There are a couple different ways to gather lace for attaching to flat lace. Both render slightly different results. The top of a lace edging will have “header” threads. These are threads that can be pulled to gather up the lace. The majority of heirloom sewists will pull the top thread, which is generally the strongest thread, to gather the lace. This works, but can be a challenge when zigzagging to the flat lace or entredeux since there will be places where the lace wants to fold over and likely will be stitched in with that fold.

The other method is something that I learned when taking a class from Debbie Glenn, and that is to pull ALL the header laces. This results in gathered lace with the entire header thread being smooth and flat, much like a ribbon, and makes both the gathered lace look prettier (no folds or puckers) and is easier to stitch to the flat lace or entredeux.

The picture above shows the different results. The lace on top has only the top header thread pulled while the lace on thee bottom has all the header threads pulled. You can see how flat the header area is on the lower lace, making it so much easier to stitch the gathered lace to another lace. The top thread has gathers, but also has areas where the lace creates a fold/pucker that is difficult to work around and NOT get caught when stitching it to another lace.

To pull all the threads, begin by pulling the top thread, then locate another heavier thread and pull it, etc. There will likely be some very fine header threads, I tend to pull those in pairs (see video).

To join the gathered lace to another lace, use either 60 wt. Mettler thread or 80 wt. Aurifil or Madeira Cotona thread. The machine needle can be a 60 or 65 Schmetz Microtex needle if using the 80 wt. thread, or a 65 or 70 Schmetz Microtex needle if using thee 60 wt. thread. A universal needle can also be used.

For better viewing, it is advisable to use extra magnification. I like to use the Mag Eyes for this. The lens come in different strengths and it is easy to use especially if you already wear glasses. You can purchase extra lens in different strengths to use for different projects. I prefer to use the largest magnification to get the best results.

Set the machine to a zigzag stitch with a length of 1.0 and a width that is wide enough to encompass the header threads of both laces. You will likely need to hand crank the sewing machine to get the correct setting before starting to sew.

Be sure and give this a try – you will be glad that you did!

Kathy

Disclosure: The recommended products contain affiliate links. If you purchase something through one of those links I may receive a small commission, so thank you for supporting me when you shop! These are my opinions and are not representative of the companies that create these products. These are the products I use and have gotten great results with. I would never recommend poor quality products.

Heirloom Sewing 101 – Joining Lace To Lace

This simple tutorial goes along with my YouTube video about joining flat lace to flat lace. It’s a simple process. The first thing that you want to do is to starch the laces. I prefer to plan ahead and cut the lace lengths needed (cut about 2″ longer than what the finished length will be) and then place the lace in the bathtub on top of a white towel and starch – REAL starch, NOT Mary Ellen’s Best Press – them until they are dripping wet. Then I hang them over the shower bar to dry – it only takes about an hour and it keeps the iron from getting gunked up.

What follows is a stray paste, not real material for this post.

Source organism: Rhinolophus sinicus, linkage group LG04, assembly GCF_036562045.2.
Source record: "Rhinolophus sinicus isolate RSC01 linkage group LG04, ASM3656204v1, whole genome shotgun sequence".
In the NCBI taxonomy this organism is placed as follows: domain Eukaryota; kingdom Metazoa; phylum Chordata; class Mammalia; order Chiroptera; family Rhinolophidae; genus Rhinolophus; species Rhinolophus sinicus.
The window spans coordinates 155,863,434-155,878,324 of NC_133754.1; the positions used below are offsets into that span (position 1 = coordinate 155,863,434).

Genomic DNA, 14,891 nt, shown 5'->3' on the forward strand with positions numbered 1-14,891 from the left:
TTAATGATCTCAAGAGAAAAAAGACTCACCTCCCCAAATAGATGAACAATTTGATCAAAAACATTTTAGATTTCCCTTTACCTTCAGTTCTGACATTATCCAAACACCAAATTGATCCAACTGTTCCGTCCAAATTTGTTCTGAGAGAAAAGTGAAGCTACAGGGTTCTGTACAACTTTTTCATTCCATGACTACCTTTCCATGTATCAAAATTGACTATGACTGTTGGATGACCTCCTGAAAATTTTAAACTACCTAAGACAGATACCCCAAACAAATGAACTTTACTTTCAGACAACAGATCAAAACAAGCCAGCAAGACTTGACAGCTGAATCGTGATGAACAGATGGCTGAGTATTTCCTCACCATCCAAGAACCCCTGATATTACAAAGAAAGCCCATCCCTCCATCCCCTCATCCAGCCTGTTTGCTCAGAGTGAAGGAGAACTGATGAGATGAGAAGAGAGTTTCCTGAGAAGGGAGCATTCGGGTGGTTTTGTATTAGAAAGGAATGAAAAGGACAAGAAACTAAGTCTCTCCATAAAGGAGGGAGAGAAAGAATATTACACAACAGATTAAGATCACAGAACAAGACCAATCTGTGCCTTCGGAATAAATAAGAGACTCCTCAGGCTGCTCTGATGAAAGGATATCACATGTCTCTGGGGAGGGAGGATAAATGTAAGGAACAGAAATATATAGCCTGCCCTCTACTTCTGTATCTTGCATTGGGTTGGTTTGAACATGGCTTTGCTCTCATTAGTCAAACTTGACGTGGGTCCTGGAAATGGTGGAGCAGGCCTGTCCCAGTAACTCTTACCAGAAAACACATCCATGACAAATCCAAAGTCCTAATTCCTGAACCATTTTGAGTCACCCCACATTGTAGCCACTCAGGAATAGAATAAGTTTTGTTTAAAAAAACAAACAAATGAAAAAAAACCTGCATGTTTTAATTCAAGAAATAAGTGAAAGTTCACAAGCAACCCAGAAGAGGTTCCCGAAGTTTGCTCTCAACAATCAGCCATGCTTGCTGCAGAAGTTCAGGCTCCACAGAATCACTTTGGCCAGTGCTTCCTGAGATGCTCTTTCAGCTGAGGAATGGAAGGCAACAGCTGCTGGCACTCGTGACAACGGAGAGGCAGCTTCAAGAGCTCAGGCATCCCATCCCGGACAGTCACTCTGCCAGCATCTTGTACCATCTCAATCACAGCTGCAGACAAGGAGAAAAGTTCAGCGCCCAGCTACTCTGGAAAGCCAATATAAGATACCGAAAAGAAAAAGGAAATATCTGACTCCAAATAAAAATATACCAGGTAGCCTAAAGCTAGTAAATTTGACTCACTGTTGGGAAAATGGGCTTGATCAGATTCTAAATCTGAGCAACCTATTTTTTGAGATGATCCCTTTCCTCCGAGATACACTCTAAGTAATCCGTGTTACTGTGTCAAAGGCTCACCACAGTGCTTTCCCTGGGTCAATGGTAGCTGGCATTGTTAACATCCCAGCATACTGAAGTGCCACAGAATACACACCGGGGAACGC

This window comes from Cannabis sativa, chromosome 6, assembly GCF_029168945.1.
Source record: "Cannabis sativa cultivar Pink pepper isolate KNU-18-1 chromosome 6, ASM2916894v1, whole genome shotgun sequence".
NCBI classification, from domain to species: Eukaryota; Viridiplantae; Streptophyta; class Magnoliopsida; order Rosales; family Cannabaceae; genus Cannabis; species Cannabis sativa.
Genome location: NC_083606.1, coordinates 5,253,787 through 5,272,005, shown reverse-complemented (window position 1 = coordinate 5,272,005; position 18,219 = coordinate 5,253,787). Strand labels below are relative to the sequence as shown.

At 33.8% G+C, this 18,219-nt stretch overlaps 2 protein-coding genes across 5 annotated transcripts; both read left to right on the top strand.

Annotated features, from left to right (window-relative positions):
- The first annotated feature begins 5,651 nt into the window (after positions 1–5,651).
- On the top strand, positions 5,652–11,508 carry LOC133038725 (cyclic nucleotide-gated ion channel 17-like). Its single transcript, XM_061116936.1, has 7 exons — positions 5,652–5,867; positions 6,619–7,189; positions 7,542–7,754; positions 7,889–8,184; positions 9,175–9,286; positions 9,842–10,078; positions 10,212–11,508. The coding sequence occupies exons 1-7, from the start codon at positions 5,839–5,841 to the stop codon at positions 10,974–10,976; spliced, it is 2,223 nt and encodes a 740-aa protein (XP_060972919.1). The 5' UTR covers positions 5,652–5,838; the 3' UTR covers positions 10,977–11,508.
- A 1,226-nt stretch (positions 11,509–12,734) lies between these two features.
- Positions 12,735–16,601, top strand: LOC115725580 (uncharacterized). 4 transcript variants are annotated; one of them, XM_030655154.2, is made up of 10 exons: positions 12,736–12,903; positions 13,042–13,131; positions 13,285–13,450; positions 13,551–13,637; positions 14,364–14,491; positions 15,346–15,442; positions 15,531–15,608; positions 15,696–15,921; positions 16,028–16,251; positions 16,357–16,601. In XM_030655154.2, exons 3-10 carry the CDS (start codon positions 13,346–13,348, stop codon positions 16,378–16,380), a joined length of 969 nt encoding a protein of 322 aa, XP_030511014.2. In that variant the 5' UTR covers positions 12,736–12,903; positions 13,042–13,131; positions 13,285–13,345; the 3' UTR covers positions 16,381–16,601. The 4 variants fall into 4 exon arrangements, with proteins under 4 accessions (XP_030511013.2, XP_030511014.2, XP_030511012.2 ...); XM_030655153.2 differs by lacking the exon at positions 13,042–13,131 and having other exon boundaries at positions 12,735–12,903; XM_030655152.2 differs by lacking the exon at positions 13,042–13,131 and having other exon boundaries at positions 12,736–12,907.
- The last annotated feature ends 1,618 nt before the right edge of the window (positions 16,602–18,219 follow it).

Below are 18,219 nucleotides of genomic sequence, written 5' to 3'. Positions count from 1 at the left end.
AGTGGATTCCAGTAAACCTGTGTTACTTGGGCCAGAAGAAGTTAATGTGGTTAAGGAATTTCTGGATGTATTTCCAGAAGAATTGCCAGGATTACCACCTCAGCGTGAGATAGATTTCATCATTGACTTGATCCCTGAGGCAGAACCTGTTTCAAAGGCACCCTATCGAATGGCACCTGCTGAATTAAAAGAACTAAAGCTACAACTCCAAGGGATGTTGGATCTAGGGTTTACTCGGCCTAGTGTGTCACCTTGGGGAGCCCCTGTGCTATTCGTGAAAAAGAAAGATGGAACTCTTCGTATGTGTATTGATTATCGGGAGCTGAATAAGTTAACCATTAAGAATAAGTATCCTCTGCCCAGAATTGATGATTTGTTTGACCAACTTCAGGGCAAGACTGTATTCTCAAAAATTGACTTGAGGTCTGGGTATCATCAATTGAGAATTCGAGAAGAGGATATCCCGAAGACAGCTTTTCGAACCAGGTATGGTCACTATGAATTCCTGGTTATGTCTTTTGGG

Once the laces have dried, give them a press. If pressing them makes them too soft to work with, repeat the process.

To join the laces, you will want to use lightweight thread & machine needles – Aurifil 80 weight thread or Mettler 60 weight thread can be used. With the 80 weight thread, a size 60/8 or 65/9 Microtex or Universal needle should be used. With the 60 weight thread, a 65/9 or 70/10 Microtex or universal needle should be used. The 60 weight can also be used for construction. The 80 weight is only for lace joining – it is not strong enough for construction

It is most helpful to use either an edge-joining foot or an open toed foot for joining laces. Try them out and see which one works best for you. Both can be seen in action on the video along with the end results.

When joining flat laces, set the machine to a zigzag stitch with a stitch length of 1.0 and a width wide enough that both header threads of the lace will be encased (shown in red).

If trying the different feet for this technique still results in difficulties, you can try using OESD Wash-Away Tape behind the lace. This will hold the lace in place as well as stabilize behind the laces for stitching. The end results will be slightly different than stitching without the stabilizer (seen on video), but if it is the way that you can make it work for you, then use it.

You can join as many laces together as needed for your fancy band. For more detailed French Machine Sewing techniques, I do have a book available (with bonnet pattern) in my Etsy shop.

https://www.etsy.com/listing/586348280/french-machine-sewing-primer-with-bonnet?ref=shop_home_active_15&crt=1

Below I will add links to some of the products that I use, should you need any of these.

Aurifil 80 weight thread

Mettler 60 weight thread

Schmetz 10/70 Microtex Needle

Faultless Heavy Starch

Edge Joining Foot

I hope you’ll enjoy trying out some French Machine sewing!

Kathy

Disclosure: The recommended products contain affiliate links. If you purchase something through one of those links I may receive a small commission, so thank you for supporting me when you shop! These are my opinions and are not representative of the companies that create these products. These are the products I use and have gotten great results with. I would never recommend poor quality products.